US Congressmen accuse China of hacking their computers

Two Congressmen on Wednesday accused China of hacking their offices' computers, possibly compromising information on Chinese dissidents.

Two U.S. Congressmen on Wednesday accused China of hacking their office computers, possibly compromising information on Chinese dissidents, the Congressmen and news reports said.

Virginia Rep. Frank Wolf said from the floor of the U.S. House of Representatives, "in August 2006, four of the computers in my personal office were compromised by an outside source. This source first hacked into the computer of my foreign policy and human rights staff person, then the computers of my chief of staff, my legislative director, and my judiciary staff person. On these computers was information about all of the casework I have done on behalf of political dissidents and human rights activists around the world."

"In subsequent meetings with House Information Resources and FBI officials, it was revealed that the outside sources responsible for this attack came from within the People's Republic of China. These cyber attacks permitted the source to probe our computers to evaluate our system's defenses, and to view and copy information. My suspicion is that I was targeted by Chinese sources because of my long history of speaking out about China's abysmal human rights record," he continued, according to a transcript on Wolf's Web site.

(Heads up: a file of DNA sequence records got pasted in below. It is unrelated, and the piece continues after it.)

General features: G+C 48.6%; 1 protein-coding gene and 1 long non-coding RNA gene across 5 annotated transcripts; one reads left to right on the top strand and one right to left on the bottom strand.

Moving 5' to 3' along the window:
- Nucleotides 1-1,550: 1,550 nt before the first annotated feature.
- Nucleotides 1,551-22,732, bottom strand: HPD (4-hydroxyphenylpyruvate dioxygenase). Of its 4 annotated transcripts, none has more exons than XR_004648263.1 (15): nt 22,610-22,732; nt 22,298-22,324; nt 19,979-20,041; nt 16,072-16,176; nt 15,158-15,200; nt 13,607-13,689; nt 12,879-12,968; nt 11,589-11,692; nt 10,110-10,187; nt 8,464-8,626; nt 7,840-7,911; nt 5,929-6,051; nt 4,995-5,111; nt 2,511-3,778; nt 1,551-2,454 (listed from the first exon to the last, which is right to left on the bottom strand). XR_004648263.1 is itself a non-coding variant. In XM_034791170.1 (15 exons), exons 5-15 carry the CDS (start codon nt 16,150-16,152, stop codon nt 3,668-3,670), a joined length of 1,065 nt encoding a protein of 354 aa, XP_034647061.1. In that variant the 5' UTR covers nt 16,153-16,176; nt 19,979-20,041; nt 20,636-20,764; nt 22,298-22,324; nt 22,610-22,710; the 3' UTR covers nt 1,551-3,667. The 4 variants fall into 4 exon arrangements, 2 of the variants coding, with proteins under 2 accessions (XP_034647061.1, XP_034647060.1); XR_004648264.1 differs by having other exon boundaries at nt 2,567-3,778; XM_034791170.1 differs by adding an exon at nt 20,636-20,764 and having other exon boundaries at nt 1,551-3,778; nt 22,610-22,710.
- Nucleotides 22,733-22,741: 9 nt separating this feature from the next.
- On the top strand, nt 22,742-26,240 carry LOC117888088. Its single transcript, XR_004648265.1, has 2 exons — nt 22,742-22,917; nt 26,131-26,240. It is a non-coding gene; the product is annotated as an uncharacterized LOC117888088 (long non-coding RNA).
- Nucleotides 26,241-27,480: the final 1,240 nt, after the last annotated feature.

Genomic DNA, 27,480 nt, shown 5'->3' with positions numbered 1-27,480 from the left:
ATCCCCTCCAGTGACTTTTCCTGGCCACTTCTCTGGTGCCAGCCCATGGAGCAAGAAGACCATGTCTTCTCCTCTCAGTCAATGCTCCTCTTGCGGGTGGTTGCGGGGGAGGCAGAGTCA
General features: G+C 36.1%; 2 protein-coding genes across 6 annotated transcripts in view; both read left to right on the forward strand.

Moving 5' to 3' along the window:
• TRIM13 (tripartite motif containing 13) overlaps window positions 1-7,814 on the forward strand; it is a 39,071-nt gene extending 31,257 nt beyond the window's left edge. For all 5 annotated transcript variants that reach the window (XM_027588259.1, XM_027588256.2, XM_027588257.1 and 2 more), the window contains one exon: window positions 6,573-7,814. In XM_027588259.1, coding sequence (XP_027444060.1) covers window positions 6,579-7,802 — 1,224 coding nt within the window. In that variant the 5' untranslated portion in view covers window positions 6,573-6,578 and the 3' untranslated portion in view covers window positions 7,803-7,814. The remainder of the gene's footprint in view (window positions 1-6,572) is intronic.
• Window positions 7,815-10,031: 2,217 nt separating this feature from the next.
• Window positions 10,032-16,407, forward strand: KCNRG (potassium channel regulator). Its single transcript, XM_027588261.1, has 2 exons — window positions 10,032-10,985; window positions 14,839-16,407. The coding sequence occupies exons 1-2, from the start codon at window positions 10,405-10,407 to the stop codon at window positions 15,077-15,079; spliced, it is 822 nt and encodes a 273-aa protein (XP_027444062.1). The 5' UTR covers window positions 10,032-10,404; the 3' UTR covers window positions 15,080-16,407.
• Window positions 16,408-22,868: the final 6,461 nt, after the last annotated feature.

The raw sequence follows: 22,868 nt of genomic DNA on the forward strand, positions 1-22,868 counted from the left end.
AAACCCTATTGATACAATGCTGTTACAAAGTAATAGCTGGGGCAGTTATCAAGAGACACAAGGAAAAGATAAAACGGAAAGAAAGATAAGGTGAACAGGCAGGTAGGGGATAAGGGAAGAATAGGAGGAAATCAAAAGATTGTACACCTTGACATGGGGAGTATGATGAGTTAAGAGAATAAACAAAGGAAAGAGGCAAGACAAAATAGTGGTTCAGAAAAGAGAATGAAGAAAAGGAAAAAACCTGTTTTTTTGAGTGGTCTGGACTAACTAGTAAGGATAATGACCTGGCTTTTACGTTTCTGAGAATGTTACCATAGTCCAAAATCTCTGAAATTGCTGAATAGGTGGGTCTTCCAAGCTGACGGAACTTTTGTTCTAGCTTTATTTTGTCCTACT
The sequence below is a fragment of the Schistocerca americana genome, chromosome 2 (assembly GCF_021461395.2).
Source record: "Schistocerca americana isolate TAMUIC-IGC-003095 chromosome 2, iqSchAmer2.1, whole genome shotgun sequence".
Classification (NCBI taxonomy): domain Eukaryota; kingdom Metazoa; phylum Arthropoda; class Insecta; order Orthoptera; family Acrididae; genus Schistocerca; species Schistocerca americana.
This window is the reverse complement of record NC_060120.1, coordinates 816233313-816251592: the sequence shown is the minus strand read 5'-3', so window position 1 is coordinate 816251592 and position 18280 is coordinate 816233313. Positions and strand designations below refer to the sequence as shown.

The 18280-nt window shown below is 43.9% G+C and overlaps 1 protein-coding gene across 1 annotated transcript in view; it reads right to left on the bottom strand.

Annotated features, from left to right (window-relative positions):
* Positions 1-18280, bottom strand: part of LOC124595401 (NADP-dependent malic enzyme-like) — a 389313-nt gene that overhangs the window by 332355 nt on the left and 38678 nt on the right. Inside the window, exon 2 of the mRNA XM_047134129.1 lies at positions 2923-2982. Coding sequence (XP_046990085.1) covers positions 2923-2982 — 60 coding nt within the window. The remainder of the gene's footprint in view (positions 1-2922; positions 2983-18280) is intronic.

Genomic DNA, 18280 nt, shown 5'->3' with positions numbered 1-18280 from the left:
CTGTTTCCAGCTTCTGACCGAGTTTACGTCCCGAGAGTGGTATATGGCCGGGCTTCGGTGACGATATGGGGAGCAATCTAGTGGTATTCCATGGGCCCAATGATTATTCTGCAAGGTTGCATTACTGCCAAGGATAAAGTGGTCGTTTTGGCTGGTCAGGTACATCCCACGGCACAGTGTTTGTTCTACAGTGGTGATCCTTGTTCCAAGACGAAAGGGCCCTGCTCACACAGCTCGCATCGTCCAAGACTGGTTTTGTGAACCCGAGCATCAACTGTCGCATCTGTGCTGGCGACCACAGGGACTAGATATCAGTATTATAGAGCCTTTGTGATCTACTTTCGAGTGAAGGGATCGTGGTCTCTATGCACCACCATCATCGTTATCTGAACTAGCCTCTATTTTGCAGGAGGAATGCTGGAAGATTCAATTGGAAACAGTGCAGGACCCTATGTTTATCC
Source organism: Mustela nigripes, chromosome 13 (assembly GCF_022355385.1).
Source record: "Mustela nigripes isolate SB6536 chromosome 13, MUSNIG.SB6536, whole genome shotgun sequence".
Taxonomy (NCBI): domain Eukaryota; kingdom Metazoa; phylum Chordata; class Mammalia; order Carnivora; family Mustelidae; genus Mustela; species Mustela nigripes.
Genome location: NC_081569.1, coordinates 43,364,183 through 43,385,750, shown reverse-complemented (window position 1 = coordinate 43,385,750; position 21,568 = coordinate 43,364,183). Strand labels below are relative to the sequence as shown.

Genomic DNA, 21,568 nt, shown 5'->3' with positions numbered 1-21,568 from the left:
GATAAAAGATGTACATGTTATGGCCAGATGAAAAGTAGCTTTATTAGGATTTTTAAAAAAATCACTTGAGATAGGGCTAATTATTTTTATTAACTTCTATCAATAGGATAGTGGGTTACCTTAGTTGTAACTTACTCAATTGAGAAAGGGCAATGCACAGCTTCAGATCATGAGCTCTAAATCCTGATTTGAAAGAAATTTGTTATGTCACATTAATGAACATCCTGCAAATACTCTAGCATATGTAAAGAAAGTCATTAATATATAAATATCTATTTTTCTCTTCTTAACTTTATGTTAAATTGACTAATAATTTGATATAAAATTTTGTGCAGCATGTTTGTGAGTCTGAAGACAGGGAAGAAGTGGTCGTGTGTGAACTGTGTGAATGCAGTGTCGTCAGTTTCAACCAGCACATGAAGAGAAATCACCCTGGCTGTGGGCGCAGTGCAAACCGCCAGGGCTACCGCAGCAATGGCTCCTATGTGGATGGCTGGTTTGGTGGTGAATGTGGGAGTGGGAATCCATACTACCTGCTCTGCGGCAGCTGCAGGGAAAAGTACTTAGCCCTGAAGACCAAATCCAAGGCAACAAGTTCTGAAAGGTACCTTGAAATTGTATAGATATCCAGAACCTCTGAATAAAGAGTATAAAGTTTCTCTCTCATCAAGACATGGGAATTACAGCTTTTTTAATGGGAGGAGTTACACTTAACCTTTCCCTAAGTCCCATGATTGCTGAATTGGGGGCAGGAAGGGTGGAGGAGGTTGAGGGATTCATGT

A spokesperson for the U.S. Embassy in Beijing's Public Affairs office did not immediately respond to a request for comment. A spokesperson's phone at China's Foreign Ministry in Beijing rang unanswered.

New Jersey Rep. Christopher Smith and the House Foreign Affairs Committee also had their computers targeted during the same time, the Associated Press reported Wednesday.

Information security issues relating to China continue to rise. In late May, the contents of a U.S. government laptop may have been copied during a visit to China by U.S. Secretary of Commerce Carlos Gutierrez, a matter which is still under investigation.

In early May, U.S. Senator Sam Brownback alleged that the Chinese government had asked major hotel chains to censor their Internet traffic during the 2008 Olympic Games, which will be held in Beijing August 8 to 24. Brownback did not name the hotels involved, but condemned China's human rights record.

Security worries and politics also played a role in the unsuccessful purchase of 3Com by a group that included Bain Capital Partners and China's Huawei Technologies, with the latter taking 16.5 percent of the company. However, the Committee on Foreign Investment in the United States, under the U.S. Treasury Department, refused to approve the deal, mostly due to national security concerns over 3Com products used by the U.S. Department of Defense and the access that Huawei would then have to those products' specifications.

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Steven Schwankert

IDG News Service

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